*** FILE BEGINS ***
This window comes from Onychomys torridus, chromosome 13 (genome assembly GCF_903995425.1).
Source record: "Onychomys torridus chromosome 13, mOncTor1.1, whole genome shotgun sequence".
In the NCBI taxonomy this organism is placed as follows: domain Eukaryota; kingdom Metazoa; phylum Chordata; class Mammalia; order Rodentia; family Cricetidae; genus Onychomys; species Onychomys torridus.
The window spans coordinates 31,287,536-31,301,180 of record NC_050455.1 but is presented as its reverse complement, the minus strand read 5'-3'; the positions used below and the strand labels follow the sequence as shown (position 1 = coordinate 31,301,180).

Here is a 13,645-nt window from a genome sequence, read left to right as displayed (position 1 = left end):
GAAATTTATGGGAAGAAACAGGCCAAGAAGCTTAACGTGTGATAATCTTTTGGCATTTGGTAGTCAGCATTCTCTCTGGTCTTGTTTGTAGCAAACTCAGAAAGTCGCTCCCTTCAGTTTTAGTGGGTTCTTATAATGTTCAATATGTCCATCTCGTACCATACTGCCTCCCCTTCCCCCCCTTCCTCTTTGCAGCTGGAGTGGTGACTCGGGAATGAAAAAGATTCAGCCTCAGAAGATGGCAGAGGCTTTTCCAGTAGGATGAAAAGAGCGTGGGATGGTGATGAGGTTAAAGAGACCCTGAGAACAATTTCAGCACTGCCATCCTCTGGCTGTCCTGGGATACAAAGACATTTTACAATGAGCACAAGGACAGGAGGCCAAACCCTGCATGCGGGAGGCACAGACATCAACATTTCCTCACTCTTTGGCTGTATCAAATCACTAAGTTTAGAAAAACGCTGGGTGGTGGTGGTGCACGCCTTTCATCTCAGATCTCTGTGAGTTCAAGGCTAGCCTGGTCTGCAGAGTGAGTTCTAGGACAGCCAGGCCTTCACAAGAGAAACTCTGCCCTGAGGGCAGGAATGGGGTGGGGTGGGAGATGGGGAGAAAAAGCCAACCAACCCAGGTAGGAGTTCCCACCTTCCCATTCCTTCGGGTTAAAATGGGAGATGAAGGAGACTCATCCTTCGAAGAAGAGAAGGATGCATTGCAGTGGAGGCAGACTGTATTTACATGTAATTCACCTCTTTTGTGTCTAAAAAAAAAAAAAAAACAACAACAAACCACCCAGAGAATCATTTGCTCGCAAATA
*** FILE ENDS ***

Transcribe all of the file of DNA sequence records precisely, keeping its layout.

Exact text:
This window comes from Onychomys torridus, chromosome 13 (genome assembly GCF_903995425.1).
Source record: "Onychomys torridus chromosome 13, mOncTor1.1, whole genome shotgun sequence".
In the NCBI taxonomy this organism is placed as follows: domain Eukaryota; kingdom Metazoa; phylum Chordata; class Mammalia; order Rodentia; family Cricetidae; genus Onychomys; species Onychomys torridus.
The window spans coordinates 31,287,536-31,301,180 of record NC_050455.1 but is presented as its reverse complement, the minus strand read 5'-3'; the positions used below and the strand labels follow the sequence as shown (position 1 = coordinate 31,301,180).

Here is a 13,645-nt window from a genome sequence, read left to right as displayed (position 1 = left end):
GAAATTTATGGGAAGAAACAGGCCAAGAAGCTTAACGTGTGATAATCTTTTGGCATTTGGTAGTCAGCATTCTCTCTGGTCTTGTTTGTAGCAAACTCAGAAAGTCGCTCCCTTCAGTTTTAGTGGGTTCTTATAATGTTCAATATGTCCATCTCGTACCATACTGCCTCCCCTTCCCCCCCTTCCTCTTTGCAGCTGGAGTGGTGACTCGGGAATGAAAAAGATTCAGCCTCAGAAGATGGCAGAGGCTTTTCCAGTAGGATGAAAAGAGCGTGGGATGGTGATGAGGTTAAAGAGACCCTGAGAACAATTTCAGCACTGCCATCCTCTGGCTGTCCTGGGATACAAAGACATTTTACAATGAGCACAAGGACAGGAGGCCAAACCCTGCATGCGGGAGGCACAGACATCAACATTTCCTCACTCTTTGGCTGTATCAAATCACTAAGTTTAGAAAAACGCTGGGTGGTGGTGGTGCACGCCTTTCATCTCAGATCTCTGTGAGTTCAAGGCTAGCCTGGTCTGCAGAGTGAGTTCTAGGACAGCCAGGCCTTCACAAGAGAAACTCTGCCCTGAGGGCAGGAATGGGGTGGGGTGGGAGATGGGGAGAAAAAGCCAACCAACCCAGGTAGGAGTTCCCACCTTCCCATTCCTTCGGGTTAAAATGGGAGATGAAGGAGACTCATCCTTCGAAGAAGAGAAGGATGCATTGCAGTGGAGGCAGACTGTATTTACATGTAATTCACCTCTTTTGTGTCTAAAAAAAAAAAAAAAACAACAACAAACCACCCAGAGAATCATTTGCTCGCAAATA